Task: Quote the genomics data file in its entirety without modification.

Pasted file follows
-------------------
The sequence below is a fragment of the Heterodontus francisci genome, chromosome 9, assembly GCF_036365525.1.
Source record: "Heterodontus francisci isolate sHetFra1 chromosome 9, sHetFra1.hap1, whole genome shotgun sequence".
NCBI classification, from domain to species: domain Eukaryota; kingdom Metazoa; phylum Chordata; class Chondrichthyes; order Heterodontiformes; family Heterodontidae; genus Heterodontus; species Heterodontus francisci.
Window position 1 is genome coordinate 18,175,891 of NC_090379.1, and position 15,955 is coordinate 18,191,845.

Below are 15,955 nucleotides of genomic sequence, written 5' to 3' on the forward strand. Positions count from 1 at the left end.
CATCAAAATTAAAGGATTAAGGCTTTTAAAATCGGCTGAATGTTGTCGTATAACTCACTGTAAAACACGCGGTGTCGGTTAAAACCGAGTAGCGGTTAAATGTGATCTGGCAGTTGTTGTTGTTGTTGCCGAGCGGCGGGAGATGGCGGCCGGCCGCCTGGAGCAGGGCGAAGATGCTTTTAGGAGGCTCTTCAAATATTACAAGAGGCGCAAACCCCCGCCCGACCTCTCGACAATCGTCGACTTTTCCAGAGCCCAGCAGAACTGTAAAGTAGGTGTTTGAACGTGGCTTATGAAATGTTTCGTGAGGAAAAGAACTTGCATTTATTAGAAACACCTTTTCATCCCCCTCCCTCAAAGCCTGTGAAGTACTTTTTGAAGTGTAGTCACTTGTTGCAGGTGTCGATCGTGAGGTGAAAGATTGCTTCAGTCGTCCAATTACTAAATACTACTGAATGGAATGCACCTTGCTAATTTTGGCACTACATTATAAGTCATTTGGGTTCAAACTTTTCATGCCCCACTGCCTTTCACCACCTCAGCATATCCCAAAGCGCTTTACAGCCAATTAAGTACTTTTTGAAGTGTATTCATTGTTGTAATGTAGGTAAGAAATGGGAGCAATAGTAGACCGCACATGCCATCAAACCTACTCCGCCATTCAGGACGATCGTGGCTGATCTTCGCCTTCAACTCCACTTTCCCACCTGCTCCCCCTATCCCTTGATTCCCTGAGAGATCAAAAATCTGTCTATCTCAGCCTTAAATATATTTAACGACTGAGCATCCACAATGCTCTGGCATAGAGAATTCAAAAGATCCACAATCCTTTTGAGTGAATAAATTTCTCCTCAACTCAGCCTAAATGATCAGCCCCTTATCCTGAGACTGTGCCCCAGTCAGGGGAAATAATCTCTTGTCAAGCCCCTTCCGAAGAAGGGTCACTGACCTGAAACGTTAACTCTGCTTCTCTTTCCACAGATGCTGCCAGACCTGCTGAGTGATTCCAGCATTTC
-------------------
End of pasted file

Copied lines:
The sequence below is a fragment of the Heterodontus francisci genome, chromosome 9, assembly GCF_036365525.1.
Source record: "Heterodontus francisci isolate sHetFra1 chromosome 9, sHetFra1.hap1, whole genome shotgun sequence".
NCBI classification, from domain to species: domain Eukaryota; kingdom Metazoa; phylum Chordata; class Chondrichthyes; order Heterodontiformes; family Heterodontidae; genus Heterodontus; species Heterodontus francisci.
Window position 1 is genome coordinate 18,175,891 of NC_090379.1, and position 15,955 is coordinate 18,191,845.

Below are 15,955 nucleotides of genomic sequence, written 5' to 3' on the forward strand. Positions count from 1 at the left end.
CATCAAAATTAAAGGATTAAGGCTTTTAAAATCGGCTGAATGTTGTCGTATAACTCACTGTAAAACACGCGGTGTCGGTTAAAACCGAGTAGCGGTTAAATGTGATCTGGCAGTTGTTGTTGTTGTTGCCGAGCGGCGGGAGATGGCGGCCGGCCGCCTGGAGCAGGGCGAAGATGCTTTTAGGAGGCTCTTCAAATATTACAAGAGGCGCAAACCCCCGCCCGACCTCTCGACAATCGTCGACTTTTCCAGAGCCCAGCAGAACTGTAAAGTAGGTGTTTGAACGTGGCTTATGAAATGTTTCGTGAGGAAAAGAACTTGCATTTATTAGAAACACCTTTTCATCCCCCTCCCTCAAAGCCTGTGAAGTACTTTTTGAAGTGTAGTCACTTGTTGCAGGTGTCGATCGTGAGGTGAAAGATTGCTTCAGTCGTCCAATTACTAAATACTACTGAATGGAATGCACCTTGCTAATTTTGGCACTACATTATAAGTCATTTGGGTTCAAACTTTTCATGCCCCACTGCCTTTCACCACCTCAGCATATCCCAAAGCGCTTTACAGCCAATTAAGTACTTTTTGAAGTGTATTCATTGTTGTAATGTAGGTAAGAAATGGGAGCAATAGTAGACCGCACATGCCATCAAACCTACTCCGCCATTCAGGACGATCGTGGCTGATCTTCGCCTTCAACTCCACTTTCCCACCTGCTCCCCCTATCCCTTGATTCCCTGAGAGATCAAAAATCTGTCTATCTCAGCCTTAAATATATTTAACGACTGAGCATCCACAATGCTCTGGCATAGAGAATTCAAAAGATCCACAATCCTTTTGAGTGAATAAATTTCTCCTCAACTCAGCCTAAATGATCAGCCCCTTATCCTGAGACTGTGCCCCAGTCAGGGGAAATAATCTCTTGTCAAGCCCCTTCCGAAGAAGGGTCACTGACCTGAAACGTTAACTCTGCTTCTCTTTCCACAGATGCTGCCAGACCTGCTGAGTGATTCCAGCATTTC